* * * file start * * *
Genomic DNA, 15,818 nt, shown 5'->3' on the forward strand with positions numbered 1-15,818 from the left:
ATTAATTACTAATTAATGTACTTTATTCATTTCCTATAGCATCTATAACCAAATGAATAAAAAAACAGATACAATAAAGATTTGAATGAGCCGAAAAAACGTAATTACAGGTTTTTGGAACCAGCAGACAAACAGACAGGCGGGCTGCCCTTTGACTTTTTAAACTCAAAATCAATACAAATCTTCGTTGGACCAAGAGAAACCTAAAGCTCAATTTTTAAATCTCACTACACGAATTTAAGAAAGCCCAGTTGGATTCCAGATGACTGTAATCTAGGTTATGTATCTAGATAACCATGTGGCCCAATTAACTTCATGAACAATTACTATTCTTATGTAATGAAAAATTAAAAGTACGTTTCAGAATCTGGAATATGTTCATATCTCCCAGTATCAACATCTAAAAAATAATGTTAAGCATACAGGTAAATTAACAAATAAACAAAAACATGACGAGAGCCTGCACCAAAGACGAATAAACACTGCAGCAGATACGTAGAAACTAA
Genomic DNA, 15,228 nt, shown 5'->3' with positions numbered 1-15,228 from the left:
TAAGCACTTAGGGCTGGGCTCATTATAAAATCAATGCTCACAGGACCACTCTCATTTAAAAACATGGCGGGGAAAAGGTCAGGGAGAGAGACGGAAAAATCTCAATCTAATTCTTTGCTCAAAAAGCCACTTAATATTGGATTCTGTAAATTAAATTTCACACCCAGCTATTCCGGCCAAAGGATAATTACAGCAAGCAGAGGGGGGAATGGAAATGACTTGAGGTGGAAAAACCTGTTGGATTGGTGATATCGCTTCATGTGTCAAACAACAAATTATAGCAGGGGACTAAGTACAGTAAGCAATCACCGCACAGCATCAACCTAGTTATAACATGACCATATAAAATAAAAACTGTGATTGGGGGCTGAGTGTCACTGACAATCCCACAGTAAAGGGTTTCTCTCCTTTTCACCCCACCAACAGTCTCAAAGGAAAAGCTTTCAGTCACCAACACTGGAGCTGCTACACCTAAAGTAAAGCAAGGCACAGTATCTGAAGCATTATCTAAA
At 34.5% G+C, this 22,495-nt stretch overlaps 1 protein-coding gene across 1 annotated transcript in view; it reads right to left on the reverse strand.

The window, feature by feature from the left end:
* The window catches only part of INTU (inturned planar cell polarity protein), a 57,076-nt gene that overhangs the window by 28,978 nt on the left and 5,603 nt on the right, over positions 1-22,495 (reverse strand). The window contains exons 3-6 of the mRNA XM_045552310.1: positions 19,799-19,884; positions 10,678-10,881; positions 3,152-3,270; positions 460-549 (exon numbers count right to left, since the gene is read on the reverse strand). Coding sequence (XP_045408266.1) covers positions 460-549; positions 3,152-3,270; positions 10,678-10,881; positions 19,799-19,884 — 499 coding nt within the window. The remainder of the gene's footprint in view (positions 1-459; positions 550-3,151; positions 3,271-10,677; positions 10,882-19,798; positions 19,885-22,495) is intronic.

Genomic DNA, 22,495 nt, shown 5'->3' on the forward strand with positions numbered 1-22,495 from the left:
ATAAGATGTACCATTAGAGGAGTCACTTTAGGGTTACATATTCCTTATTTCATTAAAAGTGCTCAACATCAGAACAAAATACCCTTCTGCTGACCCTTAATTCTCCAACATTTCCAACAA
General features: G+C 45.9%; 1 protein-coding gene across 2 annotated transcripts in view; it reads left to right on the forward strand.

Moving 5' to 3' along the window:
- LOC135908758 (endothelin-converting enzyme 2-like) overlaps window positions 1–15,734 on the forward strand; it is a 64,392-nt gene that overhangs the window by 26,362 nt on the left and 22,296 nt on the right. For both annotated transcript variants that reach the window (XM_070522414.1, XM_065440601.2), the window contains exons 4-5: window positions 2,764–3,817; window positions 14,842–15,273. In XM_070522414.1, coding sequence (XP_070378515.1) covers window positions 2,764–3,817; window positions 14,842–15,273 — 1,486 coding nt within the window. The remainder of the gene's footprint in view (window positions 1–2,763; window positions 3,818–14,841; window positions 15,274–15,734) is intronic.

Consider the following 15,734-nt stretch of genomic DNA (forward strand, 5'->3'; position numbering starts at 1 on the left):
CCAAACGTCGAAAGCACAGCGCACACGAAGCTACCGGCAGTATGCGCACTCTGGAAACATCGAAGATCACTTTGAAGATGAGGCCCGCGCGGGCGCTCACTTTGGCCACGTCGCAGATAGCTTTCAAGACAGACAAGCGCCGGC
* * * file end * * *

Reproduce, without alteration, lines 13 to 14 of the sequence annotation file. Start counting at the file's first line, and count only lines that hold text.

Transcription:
Consider the following 15,734-nt stretch of genomic DNA (forward strand, 5'->3'; position numbering starts at 1 on the left):
CCAAACGTCGAAAGCACAGCGCACACGAAGCTACCGGCAGTATGCGCACTCTGGAAACATCGAAGATCACTTTGAAGATGAGGCCCGCGCGGGCGCTCACTTTGGCCACGTCGCAGATAGCTTTCAAGACAGACAAGCGCCGGC